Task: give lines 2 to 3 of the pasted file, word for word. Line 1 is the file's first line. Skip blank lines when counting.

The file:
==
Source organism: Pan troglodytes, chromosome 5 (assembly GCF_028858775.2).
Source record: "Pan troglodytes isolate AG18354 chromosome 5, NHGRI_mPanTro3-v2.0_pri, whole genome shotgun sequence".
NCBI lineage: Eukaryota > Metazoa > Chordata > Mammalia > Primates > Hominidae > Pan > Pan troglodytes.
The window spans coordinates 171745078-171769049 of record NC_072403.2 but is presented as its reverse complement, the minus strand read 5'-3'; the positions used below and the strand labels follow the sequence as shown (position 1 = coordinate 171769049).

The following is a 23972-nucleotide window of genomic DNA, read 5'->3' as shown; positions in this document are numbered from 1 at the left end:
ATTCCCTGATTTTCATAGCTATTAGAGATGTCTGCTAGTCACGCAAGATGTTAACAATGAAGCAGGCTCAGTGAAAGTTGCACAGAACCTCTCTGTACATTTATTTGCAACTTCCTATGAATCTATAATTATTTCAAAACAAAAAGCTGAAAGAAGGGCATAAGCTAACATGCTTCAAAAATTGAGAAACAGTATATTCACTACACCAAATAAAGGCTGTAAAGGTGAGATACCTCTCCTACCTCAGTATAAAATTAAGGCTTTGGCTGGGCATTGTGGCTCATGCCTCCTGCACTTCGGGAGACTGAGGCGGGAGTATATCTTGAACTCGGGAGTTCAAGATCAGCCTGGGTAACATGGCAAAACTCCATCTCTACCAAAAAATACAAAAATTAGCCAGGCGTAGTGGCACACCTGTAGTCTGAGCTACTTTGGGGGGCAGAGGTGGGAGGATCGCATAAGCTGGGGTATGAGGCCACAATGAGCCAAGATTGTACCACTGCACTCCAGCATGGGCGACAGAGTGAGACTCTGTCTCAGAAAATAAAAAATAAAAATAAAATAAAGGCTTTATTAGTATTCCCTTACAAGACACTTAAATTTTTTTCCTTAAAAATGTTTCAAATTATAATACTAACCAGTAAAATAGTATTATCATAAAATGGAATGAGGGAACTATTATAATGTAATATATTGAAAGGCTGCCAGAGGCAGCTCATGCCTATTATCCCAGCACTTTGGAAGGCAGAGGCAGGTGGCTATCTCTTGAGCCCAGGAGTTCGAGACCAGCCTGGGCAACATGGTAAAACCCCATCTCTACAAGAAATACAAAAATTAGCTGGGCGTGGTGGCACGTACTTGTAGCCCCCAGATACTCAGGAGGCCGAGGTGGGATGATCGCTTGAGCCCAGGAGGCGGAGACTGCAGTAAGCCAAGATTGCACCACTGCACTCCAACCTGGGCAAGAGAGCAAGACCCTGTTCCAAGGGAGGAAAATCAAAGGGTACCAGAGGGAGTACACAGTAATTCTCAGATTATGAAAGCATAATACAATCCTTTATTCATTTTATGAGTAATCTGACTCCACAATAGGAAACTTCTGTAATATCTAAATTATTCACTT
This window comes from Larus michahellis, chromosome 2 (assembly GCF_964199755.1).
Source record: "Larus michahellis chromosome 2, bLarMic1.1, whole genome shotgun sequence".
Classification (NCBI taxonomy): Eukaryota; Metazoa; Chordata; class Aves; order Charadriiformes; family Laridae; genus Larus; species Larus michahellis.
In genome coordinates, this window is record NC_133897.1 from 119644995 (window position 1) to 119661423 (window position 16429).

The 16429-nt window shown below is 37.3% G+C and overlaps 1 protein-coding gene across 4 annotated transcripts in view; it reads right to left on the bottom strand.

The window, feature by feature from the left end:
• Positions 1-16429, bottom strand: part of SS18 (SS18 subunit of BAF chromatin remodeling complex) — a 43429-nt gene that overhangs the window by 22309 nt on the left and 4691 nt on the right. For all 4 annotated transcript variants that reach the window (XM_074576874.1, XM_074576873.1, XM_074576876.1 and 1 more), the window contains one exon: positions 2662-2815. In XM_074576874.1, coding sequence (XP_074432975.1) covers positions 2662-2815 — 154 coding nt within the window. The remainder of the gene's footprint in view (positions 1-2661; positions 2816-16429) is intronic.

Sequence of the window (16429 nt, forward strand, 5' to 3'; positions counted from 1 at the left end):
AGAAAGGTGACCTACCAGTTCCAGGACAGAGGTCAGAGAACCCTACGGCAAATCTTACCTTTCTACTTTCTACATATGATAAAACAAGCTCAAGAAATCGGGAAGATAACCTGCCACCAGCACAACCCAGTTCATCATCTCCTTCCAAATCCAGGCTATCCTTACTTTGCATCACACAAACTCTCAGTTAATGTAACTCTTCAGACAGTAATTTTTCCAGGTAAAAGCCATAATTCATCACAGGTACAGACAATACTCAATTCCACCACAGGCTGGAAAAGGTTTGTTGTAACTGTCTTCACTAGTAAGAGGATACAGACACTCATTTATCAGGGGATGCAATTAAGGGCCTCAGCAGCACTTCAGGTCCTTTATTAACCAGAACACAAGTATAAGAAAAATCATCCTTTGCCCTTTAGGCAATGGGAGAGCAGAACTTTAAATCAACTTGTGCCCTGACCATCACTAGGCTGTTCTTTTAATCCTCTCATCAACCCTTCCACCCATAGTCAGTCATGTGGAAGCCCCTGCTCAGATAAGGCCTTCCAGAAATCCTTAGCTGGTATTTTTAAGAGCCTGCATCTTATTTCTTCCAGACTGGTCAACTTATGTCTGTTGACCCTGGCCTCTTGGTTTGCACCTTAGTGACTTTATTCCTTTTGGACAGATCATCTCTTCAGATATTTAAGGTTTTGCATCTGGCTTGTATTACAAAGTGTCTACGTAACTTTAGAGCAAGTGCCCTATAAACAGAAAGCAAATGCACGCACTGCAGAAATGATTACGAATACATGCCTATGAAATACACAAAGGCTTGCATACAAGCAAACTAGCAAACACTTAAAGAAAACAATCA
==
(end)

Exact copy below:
Source record: "Pan troglodytes isolate AG18354 chromosome 5, NHGRI_mPanTro3-v2.0_pri, whole genome shotgun sequence".
NCBI lineage: Eukaryota > Metazoa > Chordata > Mammalia > Primates > Hominidae > Pan > Pan troglodytes.